Easing Functions

Inertia and Elasticity are one way to do smoothing in Movement / Time, the other way is by applying an easing function to your effect. The two approaches each have their own strengths and weaknesses.

Inertia and Elasticity work by adding a “lag” to the position before it is returned. This “lag” allows a sequence to gracefully handle changes in direction and speed. I&E is well suited for complex sequences on objects in your world. Easing functions are a very different approach to smoothing. Normally the “PercentDone” variable moves in a straight line from 0% done to 100% done. Easing functions simply make that line progress in more complicated fashion (a non-straight line). Easing functions work well when you are moving UI elements around, like menus or buttons. The advantage of easing functions is that they automatically scale with the size of the transition and they will always leave your effect at the end point. The biggest disadvantage of the easing functions is that it’s really hard to make them handle changes in direction, so they are often badly suited for moving around objects in your environment.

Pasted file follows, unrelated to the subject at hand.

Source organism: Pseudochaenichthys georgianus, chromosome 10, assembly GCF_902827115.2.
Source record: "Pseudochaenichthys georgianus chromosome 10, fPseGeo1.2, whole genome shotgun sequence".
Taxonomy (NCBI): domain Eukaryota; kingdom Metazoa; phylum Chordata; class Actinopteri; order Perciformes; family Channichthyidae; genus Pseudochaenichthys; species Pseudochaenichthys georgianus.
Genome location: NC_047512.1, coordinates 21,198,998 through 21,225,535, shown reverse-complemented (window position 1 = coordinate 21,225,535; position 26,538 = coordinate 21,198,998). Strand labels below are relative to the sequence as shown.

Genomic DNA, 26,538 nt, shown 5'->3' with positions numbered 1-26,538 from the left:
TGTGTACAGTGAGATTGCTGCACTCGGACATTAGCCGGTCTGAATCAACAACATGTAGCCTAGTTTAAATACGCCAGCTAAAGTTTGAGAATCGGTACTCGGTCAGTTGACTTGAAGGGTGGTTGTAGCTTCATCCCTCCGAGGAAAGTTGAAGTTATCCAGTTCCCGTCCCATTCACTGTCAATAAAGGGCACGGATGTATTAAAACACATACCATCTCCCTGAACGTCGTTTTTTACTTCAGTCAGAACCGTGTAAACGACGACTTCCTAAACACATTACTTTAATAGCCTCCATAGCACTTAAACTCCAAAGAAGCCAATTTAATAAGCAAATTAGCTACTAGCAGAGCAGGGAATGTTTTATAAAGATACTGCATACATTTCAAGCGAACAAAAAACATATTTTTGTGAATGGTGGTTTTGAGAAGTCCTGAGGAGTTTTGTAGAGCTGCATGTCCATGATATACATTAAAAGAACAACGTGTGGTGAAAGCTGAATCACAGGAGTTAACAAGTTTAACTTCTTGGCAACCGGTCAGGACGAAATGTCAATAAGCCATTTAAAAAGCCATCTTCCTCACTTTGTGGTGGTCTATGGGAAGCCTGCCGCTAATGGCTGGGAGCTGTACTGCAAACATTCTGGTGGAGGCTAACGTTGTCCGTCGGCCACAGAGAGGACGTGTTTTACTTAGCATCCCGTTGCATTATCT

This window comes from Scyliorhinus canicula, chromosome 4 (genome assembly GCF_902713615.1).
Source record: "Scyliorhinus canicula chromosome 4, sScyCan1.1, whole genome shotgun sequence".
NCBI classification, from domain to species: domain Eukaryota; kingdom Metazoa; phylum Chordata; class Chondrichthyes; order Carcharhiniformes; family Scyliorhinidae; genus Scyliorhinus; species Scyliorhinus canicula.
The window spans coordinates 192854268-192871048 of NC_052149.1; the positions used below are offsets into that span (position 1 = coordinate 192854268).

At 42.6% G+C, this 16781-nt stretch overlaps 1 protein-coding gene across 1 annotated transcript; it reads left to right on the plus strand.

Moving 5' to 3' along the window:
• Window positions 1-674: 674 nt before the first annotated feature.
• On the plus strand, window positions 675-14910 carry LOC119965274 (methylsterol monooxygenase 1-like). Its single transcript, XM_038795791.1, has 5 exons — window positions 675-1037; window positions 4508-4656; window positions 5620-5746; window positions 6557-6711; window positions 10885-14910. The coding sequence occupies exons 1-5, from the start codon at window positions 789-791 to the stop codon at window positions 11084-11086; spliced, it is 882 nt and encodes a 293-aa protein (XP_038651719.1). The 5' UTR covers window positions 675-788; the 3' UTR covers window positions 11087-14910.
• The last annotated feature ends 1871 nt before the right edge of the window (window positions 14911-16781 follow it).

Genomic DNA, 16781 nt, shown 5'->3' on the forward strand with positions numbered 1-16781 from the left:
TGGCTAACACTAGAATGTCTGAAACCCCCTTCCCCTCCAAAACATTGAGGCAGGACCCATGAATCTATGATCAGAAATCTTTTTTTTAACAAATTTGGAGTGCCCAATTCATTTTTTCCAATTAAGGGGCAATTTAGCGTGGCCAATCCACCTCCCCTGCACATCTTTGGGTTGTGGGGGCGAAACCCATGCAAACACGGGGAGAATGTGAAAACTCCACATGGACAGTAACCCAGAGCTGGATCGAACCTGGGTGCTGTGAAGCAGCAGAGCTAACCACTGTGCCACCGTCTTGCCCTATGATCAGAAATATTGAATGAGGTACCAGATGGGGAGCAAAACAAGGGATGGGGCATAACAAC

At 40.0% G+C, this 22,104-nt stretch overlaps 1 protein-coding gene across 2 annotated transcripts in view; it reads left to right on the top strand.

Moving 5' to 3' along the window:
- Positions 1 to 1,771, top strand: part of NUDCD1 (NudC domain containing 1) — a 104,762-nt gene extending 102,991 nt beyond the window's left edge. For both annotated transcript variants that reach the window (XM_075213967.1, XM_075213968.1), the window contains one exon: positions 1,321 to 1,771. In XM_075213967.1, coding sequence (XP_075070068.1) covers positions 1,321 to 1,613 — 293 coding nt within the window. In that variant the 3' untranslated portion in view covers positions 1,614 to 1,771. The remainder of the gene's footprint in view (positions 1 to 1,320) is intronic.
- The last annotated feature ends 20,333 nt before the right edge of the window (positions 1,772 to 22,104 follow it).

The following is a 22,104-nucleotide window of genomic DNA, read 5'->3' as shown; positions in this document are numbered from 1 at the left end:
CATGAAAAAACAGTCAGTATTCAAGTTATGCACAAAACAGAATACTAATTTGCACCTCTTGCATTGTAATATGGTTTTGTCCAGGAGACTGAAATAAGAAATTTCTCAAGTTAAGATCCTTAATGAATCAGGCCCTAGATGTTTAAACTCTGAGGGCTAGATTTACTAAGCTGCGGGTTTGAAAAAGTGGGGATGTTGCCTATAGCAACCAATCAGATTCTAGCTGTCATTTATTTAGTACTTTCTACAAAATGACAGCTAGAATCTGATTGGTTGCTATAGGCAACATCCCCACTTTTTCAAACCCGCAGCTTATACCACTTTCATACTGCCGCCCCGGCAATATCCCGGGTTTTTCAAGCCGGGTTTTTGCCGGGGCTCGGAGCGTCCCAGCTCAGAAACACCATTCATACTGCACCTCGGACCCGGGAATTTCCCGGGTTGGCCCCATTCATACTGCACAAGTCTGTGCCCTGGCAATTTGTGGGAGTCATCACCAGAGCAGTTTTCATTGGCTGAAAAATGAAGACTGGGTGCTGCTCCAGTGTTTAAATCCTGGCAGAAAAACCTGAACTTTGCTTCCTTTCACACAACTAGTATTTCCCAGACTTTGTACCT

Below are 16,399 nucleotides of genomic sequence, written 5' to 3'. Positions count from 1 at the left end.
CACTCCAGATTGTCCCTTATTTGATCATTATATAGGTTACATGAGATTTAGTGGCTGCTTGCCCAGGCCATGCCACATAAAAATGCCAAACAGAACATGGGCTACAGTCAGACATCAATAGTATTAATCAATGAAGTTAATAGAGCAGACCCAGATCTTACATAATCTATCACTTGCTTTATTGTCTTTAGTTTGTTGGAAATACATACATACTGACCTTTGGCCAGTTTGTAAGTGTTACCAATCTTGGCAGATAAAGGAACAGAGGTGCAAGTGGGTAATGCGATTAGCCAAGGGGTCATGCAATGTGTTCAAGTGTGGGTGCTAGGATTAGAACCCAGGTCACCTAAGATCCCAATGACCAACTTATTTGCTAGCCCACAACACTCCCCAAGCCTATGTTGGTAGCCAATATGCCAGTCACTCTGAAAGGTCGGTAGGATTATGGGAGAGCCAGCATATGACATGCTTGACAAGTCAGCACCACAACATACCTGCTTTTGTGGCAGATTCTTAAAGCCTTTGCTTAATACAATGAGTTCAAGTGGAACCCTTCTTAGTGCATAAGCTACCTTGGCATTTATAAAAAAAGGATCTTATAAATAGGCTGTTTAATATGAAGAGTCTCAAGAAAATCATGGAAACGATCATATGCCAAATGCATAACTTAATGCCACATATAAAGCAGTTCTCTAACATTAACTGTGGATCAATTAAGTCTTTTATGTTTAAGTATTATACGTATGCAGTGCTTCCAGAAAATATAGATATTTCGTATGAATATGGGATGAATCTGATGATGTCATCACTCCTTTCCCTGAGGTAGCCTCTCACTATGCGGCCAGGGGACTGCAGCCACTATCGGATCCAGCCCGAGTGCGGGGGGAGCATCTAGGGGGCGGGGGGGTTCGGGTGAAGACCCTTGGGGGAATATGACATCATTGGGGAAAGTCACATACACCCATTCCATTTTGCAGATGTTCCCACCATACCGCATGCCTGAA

In order to use Easing functions you have to first include the proper namespace: “using MovementEffects.Extensions;” Then you just need to assign the CalculatePercentDone function in your effect to one of the easing functions. If you need some kind of exotic easing like SinInPow3Out, then you can just extend the Easing class in MoT Extensions.cs (they’re all quite simple.)

Here is a graph of the current easing functions:Easing Graphs